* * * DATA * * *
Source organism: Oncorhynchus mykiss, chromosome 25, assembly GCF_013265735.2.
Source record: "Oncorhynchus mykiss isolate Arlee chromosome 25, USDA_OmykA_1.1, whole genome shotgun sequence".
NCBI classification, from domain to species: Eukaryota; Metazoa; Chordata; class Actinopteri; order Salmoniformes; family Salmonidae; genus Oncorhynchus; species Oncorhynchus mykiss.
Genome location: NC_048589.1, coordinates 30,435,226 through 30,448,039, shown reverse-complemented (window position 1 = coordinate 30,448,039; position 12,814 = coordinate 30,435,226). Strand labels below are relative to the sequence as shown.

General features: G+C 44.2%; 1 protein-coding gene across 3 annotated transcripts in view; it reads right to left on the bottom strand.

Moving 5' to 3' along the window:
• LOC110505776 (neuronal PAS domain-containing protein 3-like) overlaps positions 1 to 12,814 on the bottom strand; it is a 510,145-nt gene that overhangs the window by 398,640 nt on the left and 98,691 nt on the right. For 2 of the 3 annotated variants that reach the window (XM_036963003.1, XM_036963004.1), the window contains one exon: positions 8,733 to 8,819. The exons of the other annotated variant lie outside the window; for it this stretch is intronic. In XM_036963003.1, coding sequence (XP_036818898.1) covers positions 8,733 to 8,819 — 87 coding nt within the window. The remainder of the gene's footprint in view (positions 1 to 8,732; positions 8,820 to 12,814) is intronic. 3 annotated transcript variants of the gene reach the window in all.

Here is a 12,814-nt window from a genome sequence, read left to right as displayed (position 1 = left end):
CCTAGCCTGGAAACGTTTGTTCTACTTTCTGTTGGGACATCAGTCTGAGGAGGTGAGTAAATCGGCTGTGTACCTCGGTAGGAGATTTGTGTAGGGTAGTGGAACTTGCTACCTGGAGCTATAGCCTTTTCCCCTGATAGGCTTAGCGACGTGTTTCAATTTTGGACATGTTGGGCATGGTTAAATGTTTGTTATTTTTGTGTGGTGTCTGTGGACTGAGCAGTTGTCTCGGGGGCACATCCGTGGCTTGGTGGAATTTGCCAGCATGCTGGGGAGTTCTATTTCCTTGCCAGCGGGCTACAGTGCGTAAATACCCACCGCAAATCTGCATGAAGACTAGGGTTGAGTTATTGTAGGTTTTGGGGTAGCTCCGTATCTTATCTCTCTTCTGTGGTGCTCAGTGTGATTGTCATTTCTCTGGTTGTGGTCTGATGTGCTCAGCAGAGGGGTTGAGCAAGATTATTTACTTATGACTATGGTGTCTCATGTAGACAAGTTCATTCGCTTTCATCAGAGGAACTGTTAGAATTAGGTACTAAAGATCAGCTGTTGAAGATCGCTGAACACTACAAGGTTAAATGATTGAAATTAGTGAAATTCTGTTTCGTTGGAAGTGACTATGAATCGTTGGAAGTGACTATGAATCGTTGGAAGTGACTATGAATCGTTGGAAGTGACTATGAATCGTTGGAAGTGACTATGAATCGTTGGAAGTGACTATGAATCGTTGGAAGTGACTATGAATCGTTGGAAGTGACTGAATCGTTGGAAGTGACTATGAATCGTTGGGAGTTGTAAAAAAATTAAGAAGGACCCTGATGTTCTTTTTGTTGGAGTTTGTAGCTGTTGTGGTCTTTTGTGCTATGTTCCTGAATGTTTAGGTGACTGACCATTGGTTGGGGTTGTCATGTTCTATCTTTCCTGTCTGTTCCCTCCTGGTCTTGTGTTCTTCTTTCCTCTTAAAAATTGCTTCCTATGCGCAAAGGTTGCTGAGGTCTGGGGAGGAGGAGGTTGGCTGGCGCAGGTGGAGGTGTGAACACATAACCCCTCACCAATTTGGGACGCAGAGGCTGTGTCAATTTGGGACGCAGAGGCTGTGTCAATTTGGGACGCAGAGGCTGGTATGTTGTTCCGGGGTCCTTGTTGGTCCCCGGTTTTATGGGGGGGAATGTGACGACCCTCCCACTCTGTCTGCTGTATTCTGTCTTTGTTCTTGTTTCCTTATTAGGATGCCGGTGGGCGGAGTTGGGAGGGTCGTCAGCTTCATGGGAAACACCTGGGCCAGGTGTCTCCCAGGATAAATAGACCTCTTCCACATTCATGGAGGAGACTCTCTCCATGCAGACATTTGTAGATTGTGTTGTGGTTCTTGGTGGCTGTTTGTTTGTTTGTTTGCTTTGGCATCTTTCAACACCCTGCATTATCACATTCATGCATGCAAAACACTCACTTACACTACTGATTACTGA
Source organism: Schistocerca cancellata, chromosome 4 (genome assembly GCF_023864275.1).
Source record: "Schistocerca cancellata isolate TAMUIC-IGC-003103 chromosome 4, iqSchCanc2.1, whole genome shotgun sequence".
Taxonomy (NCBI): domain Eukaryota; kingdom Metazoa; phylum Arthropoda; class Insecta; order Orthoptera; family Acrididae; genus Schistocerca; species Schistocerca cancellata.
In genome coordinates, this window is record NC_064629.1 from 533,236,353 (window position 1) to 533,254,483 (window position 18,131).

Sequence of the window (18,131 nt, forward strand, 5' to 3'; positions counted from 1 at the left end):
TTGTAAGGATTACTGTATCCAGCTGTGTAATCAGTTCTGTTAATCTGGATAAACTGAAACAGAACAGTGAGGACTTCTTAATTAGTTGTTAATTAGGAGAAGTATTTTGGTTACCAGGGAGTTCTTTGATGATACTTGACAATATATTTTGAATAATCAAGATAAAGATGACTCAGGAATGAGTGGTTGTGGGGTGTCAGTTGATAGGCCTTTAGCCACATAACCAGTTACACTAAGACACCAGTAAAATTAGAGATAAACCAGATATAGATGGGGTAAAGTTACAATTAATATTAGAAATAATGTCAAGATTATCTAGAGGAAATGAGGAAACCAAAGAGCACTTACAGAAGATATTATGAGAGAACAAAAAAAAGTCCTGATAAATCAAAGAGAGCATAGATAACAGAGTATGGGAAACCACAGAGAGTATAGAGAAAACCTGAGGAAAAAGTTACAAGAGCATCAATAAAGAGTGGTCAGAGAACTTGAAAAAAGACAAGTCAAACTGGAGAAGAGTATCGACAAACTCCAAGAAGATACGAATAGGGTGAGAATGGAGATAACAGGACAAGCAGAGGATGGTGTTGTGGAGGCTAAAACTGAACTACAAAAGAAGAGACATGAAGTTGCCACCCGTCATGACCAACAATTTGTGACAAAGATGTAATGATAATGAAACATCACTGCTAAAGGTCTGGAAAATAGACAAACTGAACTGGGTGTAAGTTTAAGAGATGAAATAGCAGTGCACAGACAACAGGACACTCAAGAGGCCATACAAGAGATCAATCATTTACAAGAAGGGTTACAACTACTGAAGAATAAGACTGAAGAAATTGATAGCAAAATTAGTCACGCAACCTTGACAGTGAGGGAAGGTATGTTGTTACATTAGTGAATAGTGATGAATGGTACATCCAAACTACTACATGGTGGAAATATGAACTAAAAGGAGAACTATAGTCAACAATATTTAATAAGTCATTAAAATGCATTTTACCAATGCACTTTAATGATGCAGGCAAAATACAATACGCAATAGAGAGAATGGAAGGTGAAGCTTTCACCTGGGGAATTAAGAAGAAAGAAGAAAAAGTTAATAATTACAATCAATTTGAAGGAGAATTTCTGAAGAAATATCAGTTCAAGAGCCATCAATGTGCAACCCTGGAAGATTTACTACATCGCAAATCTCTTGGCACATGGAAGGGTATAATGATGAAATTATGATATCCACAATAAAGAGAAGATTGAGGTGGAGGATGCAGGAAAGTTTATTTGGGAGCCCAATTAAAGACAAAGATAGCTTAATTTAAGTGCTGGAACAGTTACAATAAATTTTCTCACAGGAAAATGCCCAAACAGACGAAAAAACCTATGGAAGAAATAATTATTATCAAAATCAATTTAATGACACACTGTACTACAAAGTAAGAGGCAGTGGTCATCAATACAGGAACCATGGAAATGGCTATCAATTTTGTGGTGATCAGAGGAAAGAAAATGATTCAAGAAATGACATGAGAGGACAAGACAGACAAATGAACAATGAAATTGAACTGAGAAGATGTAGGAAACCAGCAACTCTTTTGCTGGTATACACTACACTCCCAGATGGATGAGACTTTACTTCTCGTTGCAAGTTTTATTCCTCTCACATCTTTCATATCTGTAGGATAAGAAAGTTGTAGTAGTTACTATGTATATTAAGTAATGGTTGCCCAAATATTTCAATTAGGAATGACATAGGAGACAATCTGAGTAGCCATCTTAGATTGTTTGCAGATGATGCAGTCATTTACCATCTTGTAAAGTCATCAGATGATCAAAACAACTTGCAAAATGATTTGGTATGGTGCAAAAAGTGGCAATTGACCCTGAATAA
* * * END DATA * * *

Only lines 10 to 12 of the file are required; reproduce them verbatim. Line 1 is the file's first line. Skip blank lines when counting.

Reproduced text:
Source organism: Schistocerca cancellata, chromosome 4 (genome assembly GCF_023864275.1).
Source record: "Schistocerca cancellata isolate TAMUIC-IGC-003103 chromosome 4, iqSchCanc2.1, whole genome shotgun sequence".
Taxonomy (NCBI): domain Eukaryota; kingdom Metazoa; phylum Arthropoda; class Insecta; order Orthoptera; family Acrididae; genus Schistocerca; species Schistocerca cancellata.